Bluetongue (BT) is a non-contagious, infectious, arthropod transmitted viral disease of domestic and wild ruminants
that is caused by the bluetongue virus (BTV), the prototype member of the Orbivirus genus in the family Reoviridae.
Bluetongue was first described in South Africa, where it has probably been endemic in wild ruminants since antiquity.
Since its discovery BT has had a major impact on sheep breeders in the country and has therefore been a key focus of
research at the Onderstepoort Veterinary Research Institute in Pretoria, South Africa. Several key discoveries were made
at this Institute, including the demonstration that the aetiological agent of BT was a dsRNA virus that is transmitted by
Culicoides midges and that multiple BTV serotypes circulate in nature. It is currently recognized that BT is endemic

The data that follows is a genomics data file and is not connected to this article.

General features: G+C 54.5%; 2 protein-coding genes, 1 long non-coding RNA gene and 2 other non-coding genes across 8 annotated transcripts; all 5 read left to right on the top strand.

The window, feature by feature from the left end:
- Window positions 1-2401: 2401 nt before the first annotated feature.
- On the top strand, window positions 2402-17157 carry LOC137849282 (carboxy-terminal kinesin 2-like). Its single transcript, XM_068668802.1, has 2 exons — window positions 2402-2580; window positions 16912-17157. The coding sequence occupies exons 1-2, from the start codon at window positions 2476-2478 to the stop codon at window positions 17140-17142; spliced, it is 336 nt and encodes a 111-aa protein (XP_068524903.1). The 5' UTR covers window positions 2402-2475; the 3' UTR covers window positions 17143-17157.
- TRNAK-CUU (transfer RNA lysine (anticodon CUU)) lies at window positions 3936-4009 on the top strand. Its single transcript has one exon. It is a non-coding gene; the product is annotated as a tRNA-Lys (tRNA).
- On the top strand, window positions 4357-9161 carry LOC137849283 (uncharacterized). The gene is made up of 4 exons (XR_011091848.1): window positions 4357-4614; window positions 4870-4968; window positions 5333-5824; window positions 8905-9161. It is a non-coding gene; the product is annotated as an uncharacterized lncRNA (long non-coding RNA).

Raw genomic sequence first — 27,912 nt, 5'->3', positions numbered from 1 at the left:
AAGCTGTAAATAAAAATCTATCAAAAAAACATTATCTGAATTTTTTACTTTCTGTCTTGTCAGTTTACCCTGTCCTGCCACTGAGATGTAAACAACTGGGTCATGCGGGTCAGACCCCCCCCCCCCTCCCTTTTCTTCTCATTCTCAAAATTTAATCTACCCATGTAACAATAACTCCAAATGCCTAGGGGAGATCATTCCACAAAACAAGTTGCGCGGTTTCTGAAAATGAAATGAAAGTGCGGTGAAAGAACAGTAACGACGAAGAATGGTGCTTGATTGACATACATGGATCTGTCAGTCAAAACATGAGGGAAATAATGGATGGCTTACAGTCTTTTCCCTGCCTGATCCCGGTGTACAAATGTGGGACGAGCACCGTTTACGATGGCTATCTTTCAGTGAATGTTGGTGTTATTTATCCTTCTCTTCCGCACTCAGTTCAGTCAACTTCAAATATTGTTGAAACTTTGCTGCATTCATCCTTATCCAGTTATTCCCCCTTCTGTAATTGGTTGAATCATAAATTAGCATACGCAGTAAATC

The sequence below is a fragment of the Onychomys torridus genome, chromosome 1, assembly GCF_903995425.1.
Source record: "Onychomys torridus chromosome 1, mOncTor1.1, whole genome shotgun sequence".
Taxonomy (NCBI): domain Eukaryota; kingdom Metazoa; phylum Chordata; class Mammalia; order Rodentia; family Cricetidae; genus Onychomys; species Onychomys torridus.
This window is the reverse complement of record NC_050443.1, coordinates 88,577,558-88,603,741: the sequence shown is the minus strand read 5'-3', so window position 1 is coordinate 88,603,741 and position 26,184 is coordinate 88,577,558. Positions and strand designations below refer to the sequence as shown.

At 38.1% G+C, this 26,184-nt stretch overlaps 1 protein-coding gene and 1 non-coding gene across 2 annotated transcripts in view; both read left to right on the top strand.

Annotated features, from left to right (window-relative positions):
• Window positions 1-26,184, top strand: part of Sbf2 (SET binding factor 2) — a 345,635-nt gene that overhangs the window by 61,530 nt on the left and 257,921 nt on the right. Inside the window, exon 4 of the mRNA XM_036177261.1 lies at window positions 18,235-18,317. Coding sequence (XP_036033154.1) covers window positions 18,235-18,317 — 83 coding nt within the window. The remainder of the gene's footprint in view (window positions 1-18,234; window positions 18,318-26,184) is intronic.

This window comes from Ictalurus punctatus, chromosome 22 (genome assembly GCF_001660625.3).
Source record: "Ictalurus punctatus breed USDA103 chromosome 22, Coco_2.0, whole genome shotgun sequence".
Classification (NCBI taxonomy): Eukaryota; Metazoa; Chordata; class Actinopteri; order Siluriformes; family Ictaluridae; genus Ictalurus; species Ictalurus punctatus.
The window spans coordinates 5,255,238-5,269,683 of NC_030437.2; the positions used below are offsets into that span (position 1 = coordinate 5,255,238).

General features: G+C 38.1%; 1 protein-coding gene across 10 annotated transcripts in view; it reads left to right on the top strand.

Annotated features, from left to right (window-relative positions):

throughout most of South Africa and 22 of the 26 known serotypes have been detected in the region. Multiple
serotypes circulate each vector season with the occurrence of different serotypes depending largely on herd-immunity.
Indigenous sheep breeds, cattle and wild ruminants are frequently infected but rarely demonstrate clinical signs,
whereas improved European sheep breeds are most susceptible. The immunization of susceptible sheep remains the
most effective and practical control measure against BT. In order to protect sheep against multiple circulating
serotypes, three pentavalent attenuated vaccines have been developed. Despite the proven efficacy of these vaccines
in protecting sheep against the disease, several disadvantages are associated with their use in the field.